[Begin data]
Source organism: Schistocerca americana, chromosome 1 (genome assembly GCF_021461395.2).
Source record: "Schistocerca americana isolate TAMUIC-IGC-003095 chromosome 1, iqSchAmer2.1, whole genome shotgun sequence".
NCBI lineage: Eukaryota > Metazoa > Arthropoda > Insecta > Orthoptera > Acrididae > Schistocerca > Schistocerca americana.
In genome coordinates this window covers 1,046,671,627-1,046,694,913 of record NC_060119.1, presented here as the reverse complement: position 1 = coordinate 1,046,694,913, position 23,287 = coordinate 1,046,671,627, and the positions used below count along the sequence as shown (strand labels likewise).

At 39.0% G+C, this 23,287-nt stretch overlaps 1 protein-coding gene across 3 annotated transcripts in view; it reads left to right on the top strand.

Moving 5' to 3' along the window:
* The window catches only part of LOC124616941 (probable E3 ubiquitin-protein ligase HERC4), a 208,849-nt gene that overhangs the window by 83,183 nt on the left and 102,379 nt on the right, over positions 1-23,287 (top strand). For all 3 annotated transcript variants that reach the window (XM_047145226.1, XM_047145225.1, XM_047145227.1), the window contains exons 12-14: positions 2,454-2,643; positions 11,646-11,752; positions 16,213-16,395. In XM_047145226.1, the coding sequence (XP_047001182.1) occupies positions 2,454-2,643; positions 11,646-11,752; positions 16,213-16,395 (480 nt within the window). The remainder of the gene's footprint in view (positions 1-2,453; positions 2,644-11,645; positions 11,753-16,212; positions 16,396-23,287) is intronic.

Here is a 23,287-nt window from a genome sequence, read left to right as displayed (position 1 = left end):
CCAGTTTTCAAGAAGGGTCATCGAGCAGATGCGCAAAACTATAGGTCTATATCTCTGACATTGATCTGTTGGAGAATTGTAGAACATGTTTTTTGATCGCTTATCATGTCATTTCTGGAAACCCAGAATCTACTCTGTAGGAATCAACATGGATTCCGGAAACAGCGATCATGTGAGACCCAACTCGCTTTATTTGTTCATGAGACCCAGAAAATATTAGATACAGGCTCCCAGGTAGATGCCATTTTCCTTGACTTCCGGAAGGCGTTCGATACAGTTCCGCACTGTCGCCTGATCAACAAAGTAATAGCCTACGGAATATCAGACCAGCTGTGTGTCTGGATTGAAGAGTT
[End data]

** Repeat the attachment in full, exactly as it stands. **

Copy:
Source organism: Schistocerca americana, chromosome 1 (genome assembly GCF_021461395.2).
Source record: "Schistocerca americana isolate TAMUIC-IGC-003095 chromosome 1, iqSchAmer2.1, whole genome shotgun sequence".
NCBI lineage: Eukaryota > Metazoa > Arthropoda > Insecta > Orthoptera > Acrididae > Schistocerca > Schistocerca americana.
In genome coordinates this window covers 1,046,671,627-1,046,694,913 of record NC_060119.1, presented here as the reverse complement: position 1 = coordinate 1,046,694,913, position 23,287 = coordinate 1,046,671,627, and the positions used below count along the sequence as shown (strand labels likewise).

At 39.0% G+C, this 23,287-nt stretch overlaps 1 protein-coding gene across 3 annotated transcripts in view; it reads left to right on the top strand.

Moving 5' to 3' along the window:
* The window catches only part of LOC124616941 (probable E3 ubiquitin-protein ligase HERC4), a 208,849-nt gene that overhangs the window by 83,183 nt on the left and 102,379 nt on the right, over positions 1-23,287 (top strand). For all 3 annotated transcript variants that reach the window (XM_047145226.1, XM_047145225.1, XM_047145227.1), the window contains exons 12-14: positions 2,454-2,643; positions 11,646-11,752; positions 16,213-16,395. In XM_047145226.1, the coding sequence (XP_047001182.1) occupies positions 2,454-2,643; positions 11,646-11,752; positions 16,213-16,395 (480 nt within the window). The remainder of the gene's footprint in view (positions 1-2,453; positions 2,644-11,645; positions 11,753-16,212; positions 16,396-23,287) is intronic.

Here is a 23,287-nt window from a genome sequence, read left to right as displayed (position 1 = left end):
CCAGTTTTCAAGAAGGGTCATCGAGCAGATGCGCAAAACTATAGGTCTATATCTCTGACATTGATCTGTTGGAGAATTGTAGAACATGTTTTTTGATCGCTTATCATGTCATTTCTGGAAACCCAGAATCTACTCTGTAGGAATCAACATGGATTCCGGAAACAGCGATCATGTGAGACCCAACTCGCTTTATTTGTTCATGAGACCCAGAAAATATTAGATACAGGCTCCCAGGTAGATGCCATTTTCCTTGACTTCCGGAAGGCGTTCGATACAGTTCCGCACTGTCGCCTGATCAACAAAGTAATAGCCTACGGAATATCAGACCAGCTGTGTGTCTGGATTGAAGAGTT